- What other names is Bifidobacteria known by?
- What is Bifidobacteria?
- How does Bifidobacteria work?
- Are there safety concerns?
- Are there any interactions with medications?
- Dosing considerations for Bifidobacteria.
Possibly Effective for...
- Prevention of a type of colitis caused by bacteria (necrotizing enterocolitis).
- Prevention of diarrhea in infants, when used with another bacterium called Streptococcus thermophilus.
- Prevention of traveler's diarrhea, when used with other bacteria such as Lactobacillus acidophilus, Lactobacillus bulgaricus, or Streptococcus thermophilus.
- Treating a skin condition in infants called atopic eczema.
- Inflammation of the intestines in infants.
- Irritable bowel syndrome (IBS).
- Preventing a complication after surgery for ulcerative colitis called pouchitis.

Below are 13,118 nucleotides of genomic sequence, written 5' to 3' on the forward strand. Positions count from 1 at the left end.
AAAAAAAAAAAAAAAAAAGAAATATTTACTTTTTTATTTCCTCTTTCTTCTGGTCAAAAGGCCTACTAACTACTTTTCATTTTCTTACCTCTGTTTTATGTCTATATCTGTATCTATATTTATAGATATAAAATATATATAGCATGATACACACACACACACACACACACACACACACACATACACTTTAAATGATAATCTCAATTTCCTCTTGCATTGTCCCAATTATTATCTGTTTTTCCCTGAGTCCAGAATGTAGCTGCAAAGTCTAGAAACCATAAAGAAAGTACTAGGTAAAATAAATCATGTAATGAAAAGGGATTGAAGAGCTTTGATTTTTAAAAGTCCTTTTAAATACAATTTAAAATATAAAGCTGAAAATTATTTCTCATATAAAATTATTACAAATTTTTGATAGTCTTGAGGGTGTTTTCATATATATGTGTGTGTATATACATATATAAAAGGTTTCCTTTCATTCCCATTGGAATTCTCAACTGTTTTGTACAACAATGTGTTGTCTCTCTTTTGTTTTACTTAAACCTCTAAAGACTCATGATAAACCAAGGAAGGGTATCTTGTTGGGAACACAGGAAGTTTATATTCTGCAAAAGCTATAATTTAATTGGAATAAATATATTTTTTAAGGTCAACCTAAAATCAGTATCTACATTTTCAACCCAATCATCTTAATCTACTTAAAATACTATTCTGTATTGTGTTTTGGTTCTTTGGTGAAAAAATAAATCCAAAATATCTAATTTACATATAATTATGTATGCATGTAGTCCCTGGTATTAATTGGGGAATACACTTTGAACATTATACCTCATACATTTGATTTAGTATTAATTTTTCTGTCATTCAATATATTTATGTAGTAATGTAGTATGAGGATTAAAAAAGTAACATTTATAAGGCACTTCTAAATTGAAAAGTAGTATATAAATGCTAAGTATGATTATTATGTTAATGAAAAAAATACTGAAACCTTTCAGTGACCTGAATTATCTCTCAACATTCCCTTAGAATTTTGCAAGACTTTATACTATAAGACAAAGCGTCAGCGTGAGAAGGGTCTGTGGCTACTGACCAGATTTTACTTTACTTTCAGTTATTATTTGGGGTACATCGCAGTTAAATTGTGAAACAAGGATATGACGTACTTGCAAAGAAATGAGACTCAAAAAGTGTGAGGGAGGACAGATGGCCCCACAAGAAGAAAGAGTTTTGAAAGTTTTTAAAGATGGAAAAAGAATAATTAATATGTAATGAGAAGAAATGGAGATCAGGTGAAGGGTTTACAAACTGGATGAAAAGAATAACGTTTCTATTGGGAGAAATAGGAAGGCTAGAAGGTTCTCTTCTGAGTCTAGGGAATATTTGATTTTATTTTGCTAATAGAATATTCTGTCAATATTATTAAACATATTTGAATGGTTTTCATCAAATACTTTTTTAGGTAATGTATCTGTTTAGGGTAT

- Reducing side effects of treatment for the ulcer-causing bacterium Helicobacter pylori.
- Ulcerative colitis. Some research suggests that taking a specific combination product containing bifidobacteria, lactobacillus and streptococcus might help induce remission and prevent relapse.
Insufficient Evidence to Rate Effectiveness for...
- Common cold and flu (influenza); diarrhea caused by antibiotics; liver problems; high cholesterol; lactose intolerance; mastitis; mumps; cancer; stomach problems; replacing bacteria removed by diarrhea; chemotherapy; Lyme disease; preventing infections after exposure to radiation, aging, antibiotics, and other causes; and other conditions.
Natural Medicines Comprehensive Database rates effectiveness based on scientific evidence according to the following scale: Effective, Likely Effective, Possibly Effective, Possibly Ineffective, Likely Ineffective, and Insufficient Evidence to Rate (detailed description of each of the ratings).
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